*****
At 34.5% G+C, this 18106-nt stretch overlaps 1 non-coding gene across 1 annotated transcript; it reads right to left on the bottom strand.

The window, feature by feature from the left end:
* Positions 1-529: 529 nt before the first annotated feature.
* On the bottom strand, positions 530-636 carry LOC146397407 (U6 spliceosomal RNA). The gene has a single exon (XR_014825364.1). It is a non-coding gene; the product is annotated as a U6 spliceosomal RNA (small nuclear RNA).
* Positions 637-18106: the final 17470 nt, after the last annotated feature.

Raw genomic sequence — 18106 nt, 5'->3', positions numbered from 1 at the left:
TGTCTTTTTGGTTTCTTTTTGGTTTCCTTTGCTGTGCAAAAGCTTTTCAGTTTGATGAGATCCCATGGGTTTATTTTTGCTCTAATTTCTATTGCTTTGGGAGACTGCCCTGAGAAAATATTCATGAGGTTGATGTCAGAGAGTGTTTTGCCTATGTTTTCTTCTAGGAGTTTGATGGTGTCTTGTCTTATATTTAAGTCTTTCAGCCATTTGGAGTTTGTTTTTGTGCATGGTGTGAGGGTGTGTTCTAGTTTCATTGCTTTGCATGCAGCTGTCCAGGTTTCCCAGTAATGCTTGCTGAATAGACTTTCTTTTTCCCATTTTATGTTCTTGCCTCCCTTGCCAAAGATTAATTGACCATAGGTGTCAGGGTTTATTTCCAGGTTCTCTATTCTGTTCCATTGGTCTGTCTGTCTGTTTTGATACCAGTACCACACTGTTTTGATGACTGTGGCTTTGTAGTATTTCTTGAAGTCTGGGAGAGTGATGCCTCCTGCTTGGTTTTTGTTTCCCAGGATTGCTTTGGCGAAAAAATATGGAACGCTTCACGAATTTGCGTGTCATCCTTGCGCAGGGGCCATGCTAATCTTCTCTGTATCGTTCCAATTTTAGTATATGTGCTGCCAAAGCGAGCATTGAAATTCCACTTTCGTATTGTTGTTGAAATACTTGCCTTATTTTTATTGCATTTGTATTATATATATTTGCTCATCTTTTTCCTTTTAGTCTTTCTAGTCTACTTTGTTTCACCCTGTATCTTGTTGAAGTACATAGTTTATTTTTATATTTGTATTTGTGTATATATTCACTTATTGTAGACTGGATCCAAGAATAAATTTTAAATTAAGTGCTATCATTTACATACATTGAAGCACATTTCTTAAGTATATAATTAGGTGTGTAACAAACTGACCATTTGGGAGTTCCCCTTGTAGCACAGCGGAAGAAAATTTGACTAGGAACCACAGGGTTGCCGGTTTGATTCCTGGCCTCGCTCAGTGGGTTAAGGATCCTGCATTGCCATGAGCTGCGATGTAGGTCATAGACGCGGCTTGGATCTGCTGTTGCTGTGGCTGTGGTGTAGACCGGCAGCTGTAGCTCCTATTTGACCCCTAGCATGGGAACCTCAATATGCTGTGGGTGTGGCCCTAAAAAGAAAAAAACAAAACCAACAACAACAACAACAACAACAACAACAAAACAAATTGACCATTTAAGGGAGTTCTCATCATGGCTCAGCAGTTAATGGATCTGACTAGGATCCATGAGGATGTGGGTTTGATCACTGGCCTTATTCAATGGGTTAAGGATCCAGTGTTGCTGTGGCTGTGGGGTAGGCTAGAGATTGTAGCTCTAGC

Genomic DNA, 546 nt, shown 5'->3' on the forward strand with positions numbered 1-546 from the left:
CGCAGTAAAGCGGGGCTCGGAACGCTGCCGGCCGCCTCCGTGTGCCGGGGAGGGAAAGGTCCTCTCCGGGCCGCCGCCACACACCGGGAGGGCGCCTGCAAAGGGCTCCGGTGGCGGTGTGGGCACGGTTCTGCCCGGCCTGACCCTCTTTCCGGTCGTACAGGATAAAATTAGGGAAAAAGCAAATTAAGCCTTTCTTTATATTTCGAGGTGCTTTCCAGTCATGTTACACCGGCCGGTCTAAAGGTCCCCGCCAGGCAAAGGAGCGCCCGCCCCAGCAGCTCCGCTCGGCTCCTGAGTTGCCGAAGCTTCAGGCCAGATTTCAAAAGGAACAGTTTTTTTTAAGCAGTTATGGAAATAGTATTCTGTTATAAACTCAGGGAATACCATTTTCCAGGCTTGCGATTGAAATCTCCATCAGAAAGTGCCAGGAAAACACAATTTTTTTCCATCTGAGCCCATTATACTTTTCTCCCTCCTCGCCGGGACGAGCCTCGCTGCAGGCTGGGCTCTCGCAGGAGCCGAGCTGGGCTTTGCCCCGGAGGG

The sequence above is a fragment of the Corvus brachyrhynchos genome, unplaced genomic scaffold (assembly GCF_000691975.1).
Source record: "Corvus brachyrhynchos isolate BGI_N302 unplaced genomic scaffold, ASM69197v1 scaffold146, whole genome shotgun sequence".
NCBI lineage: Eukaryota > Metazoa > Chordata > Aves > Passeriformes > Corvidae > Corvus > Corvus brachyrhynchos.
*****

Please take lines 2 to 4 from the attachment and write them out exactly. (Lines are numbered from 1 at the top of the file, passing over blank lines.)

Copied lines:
The window, feature by feature from the left end:
* Positions 1-529: 529 nt before the first annotated feature.
* On the bottom strand, positions 530-636 carry LOC146397407 (U6 spliceosomal RNA). The gene has a single exon (XR_014825364.1). It is a non-coding gene; the product is annotated as a U6 spliceosomal RNA (small nuclear RNA).